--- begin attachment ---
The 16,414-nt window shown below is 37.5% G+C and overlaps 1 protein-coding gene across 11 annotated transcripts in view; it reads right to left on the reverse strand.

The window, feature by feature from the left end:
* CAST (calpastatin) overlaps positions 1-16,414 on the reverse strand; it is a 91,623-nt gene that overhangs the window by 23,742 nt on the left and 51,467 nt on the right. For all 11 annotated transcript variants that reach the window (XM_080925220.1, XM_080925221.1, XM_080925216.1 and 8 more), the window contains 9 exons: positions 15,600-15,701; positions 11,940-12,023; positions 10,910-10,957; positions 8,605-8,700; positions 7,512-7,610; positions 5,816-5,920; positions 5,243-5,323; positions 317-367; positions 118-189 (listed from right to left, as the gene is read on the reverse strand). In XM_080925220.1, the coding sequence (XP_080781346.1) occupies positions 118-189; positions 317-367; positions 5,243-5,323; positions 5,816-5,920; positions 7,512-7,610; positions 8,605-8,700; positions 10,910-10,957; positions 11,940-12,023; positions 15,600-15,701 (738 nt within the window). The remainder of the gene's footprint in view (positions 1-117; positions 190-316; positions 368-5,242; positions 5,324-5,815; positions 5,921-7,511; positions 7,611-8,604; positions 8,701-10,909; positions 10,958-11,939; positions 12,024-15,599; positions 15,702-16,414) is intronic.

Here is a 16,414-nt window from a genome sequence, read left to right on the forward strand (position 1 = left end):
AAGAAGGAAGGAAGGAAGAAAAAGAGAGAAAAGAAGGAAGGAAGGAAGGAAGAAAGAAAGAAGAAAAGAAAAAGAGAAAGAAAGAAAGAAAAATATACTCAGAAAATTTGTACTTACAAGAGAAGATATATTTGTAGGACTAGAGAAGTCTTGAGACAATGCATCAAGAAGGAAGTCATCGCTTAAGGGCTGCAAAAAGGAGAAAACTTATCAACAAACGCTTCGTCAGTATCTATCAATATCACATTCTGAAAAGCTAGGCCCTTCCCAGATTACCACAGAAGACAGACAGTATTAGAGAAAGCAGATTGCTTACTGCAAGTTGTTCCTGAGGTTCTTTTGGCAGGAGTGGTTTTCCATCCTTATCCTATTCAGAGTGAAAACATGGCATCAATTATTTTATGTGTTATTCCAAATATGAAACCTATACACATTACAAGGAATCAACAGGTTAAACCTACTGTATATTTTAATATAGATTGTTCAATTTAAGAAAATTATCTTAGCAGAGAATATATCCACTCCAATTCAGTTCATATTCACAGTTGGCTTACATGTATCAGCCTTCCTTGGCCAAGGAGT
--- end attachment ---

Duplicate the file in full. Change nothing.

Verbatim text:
The 16,414-nt window shown below is 37.5% G+C and overlaps 1 protein-coding gene across 11 annotated transcripts in view; it reads right to left on the reverse strand.

The window, feature by feature from the left end:
* CAST (calpastatin) overlaps positions 1-16,414 on the reverse strand; it is a 91,623-nt gene that overhangs the window by 23,742 nt on the left and 51,467 nt on the right. For all 11 annotated transcript variants that reach the window (XM_080925220.1, XM_080925221.1, XM_080925216.1 and 8 more), the window contains 9 exons: positions 15,600-15,701; positions 11,940-12,023; positions 10,910-10,957; positions 8,605-8,700; positions 7,512-7,610; positions 5,816-5,920; positions 5,243-5,323; positions 317-367; positions 118-189 (listed from right to left, as the gene is read on the reverse strand). In XM_080925220.1, the coding sequence (XP_080781346.1) occupies positions 118-189; positions 317-367; positions 5,243-5,323; positions 5,816-5,920; positions 7,512-7,610; positions 8,605-8,700; positions 10,910-10,957; positions 11,940-12,023; positions 15,600-15,701 (738 nt within the window). The remainder of the gene's footprint in view (positions 1-117; positions 190-316; positions 368-5,242; positions 5,324-5,815; positions 5,921-7,511; positions 7,611-8,604; positions 8,701-10,909; positions 10,958-11,939; positions 12,024-15,599; positions 15,702-16,414) is intronic.

Here is a 16,414-nt window from a genome sequence, read left to right on the forward strand (position 1 = left end):
AAGAAGGAAGGAAGGAAGAAAAAGAGAGAAAAGAAGGAAGGAAGGAAGGAAGAAAGAAAGAAGAAAAGAAAAAGAGAAAGAAAGAAAGAAAAATATACTCAGAAAATTTGTACTTACAAGAGAAGATATATTTGTAGGACTAGAGAAGTCTTGAGACAATGCATCAAGAAGGAAGTCATCGCTTAAGGGCTGCAAAAAGGAGAAAACTTATCAACAAACGCTTCGTCAGTATCTATCAATATCACATTCTGAAAAGCTAGGCCCTTCCCAGATTACCACAGAAGACAGACAGTATTAGAGAAAGCAGATTGCTTACTGCAAGTTGTTCCTGAGGTTCTTTTGGCAGGAGTGGTTTTCCATCCTTATCCTATTCAGAGTGAAAACATGGCATCAATTATTTTATGTGTTATTCCAAATATGAAACCTATACACATTACAAGGAATCAACAGGTTAAACCTACTGTATATTTTAATATAGATTGTTCAATTTAAGAAAATTATCTTAGCAGAGAATATATCCACTCCAATTCAGTTCATATTCACAGTTGGCTTACATGTATCAGCCTTCCTTGGCCAAGGAGT